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Real-time MRI for the dynamic assessment of fundoplication failure in patients with gastroesophageal reflux disease.

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Voit,  D.
Biomedical NMR Research GmbH, MPI for biophysical chemistry, Max Planck Society;

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Frahm,  J.
Biomedical NMR Research GmbH, MPI for biophysical chemistry, Max Planck Society;

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Citation

Seif, A., Hosseini, A., Uhlig, J., Streit, U., Voit, D., Uhlig, A., et al. (2019). Real-time MRI for the dynamic assessment of fundoplication failure in patients with gastroesophageal reflux disease. European Radiology, 29(9), 4691-4698. doi:10.1007/s00330-019-06025-x.


Cite as: http://hdl.handle.net/21.11116/0000-0003-1537-8
Abstract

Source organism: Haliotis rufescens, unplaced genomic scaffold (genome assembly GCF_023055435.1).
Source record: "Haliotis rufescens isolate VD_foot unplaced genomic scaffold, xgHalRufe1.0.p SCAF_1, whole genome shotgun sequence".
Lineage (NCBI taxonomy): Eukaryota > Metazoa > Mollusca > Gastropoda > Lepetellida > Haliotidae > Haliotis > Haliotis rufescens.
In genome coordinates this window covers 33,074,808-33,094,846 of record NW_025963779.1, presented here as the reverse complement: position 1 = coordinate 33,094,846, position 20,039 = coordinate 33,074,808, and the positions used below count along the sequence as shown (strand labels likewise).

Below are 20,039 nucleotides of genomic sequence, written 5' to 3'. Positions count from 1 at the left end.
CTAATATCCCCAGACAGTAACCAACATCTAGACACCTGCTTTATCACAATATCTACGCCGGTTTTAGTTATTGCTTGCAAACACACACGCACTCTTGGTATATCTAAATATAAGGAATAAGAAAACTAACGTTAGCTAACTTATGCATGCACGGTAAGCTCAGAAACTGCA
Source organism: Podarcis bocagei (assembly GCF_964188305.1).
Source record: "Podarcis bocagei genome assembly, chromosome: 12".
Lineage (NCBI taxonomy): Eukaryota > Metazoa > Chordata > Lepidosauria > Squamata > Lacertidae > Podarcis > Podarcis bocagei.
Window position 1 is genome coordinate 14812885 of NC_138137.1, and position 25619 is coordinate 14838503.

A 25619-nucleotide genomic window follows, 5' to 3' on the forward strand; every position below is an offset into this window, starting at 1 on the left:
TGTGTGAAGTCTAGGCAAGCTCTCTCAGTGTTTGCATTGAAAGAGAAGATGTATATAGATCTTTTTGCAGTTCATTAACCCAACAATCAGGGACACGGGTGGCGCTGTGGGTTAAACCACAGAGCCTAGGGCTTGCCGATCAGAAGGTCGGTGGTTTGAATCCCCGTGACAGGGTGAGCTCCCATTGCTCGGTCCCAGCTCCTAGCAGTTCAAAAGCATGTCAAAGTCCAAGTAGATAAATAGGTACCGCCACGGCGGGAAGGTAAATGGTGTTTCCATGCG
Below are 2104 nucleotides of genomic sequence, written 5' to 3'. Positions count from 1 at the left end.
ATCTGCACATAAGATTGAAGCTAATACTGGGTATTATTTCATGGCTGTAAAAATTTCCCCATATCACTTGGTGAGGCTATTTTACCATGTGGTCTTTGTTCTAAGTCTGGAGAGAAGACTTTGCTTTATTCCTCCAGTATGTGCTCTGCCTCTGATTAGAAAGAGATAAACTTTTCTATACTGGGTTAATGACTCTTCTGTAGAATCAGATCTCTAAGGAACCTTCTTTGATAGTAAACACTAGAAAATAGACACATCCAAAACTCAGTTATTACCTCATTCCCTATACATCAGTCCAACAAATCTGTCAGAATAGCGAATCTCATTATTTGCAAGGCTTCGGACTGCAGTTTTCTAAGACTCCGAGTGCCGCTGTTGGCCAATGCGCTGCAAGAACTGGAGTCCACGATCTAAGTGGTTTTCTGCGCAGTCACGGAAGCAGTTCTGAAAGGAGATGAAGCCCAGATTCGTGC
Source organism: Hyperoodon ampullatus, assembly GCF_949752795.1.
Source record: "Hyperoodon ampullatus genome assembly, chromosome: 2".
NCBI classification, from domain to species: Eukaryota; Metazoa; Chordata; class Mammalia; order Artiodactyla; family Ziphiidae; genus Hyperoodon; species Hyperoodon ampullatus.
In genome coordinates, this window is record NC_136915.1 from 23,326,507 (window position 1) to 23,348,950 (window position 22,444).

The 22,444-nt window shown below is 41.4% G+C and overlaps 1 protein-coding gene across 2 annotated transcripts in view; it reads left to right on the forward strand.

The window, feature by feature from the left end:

To assess the diagnostic potential of dynamic real-time MRI for fundoplication failure in patients with persistent or recurrent GERD-like (gastroesophageal reflux disease) complaints. MATERIAL AND METHODS: Twenty-two consecutive patients (male n = 11; female n = 11; median age 59 years) with recurrent or persistent GERD-like symptom after fundoplication were enrolled between 2015 and 2017. Median duration of GERD-like symptoms was 21 months. Real-time MRI (3 Tesla) was performed at 40 ms temporal resolution using undersampled radial fast low-angle shot acquisitions with nonlinear inverse image reconstruction. MRI movies dynamically visualized bolus transit of pineapple juice through the gastroesophageal junction, position of the fundoplication wrap and recurring hernia or reflux during Valsalva maneuver. MRI results were compared to endoscopic findings. RESULTS: Real-time MRI was successfully completed in all patients without adverse events (average examination time 15 min). Morphological correlates for GERD-like symptoms were evident in 20 patients (90.1%) with gastric reflux in 19 cases. Nine patients (40.1%) had wrap disruption and recurrent gastric hernia. Wrap migration or telescoping hernia was detected in nine patients (40.1%). One patient presented with continued reflux despite intact fundoplication wrap. Esophageal dysmotility with delayed bolus passage was observed in one case. On endoscopy, gastric hernia or wrap disruption was diagnosed in seven cases, and esophagitis or Barret's metaplasia in nine cases. CONCLUSION: Real-time MRI is a fast and safe modality for dynamic imaging after fundoplication, without radiation exposure or administration of gadolinium-based contrast media. In a relevant number of cases, real-time MRI reveals correlates for GERD-like symptoms. KEY POINTS: • Real-time MRI reliably visualizes the gastroesophageal junction after fundoplication surgery. • Patients with recurring GERD-like symptoms have a high rate of morphological failure patterns that can be identified by real-time MRI. • Dynamic assessment of gastroesophageal junction by real-time MRI is a perspective diagnostic tool for detection of fundoplication failure.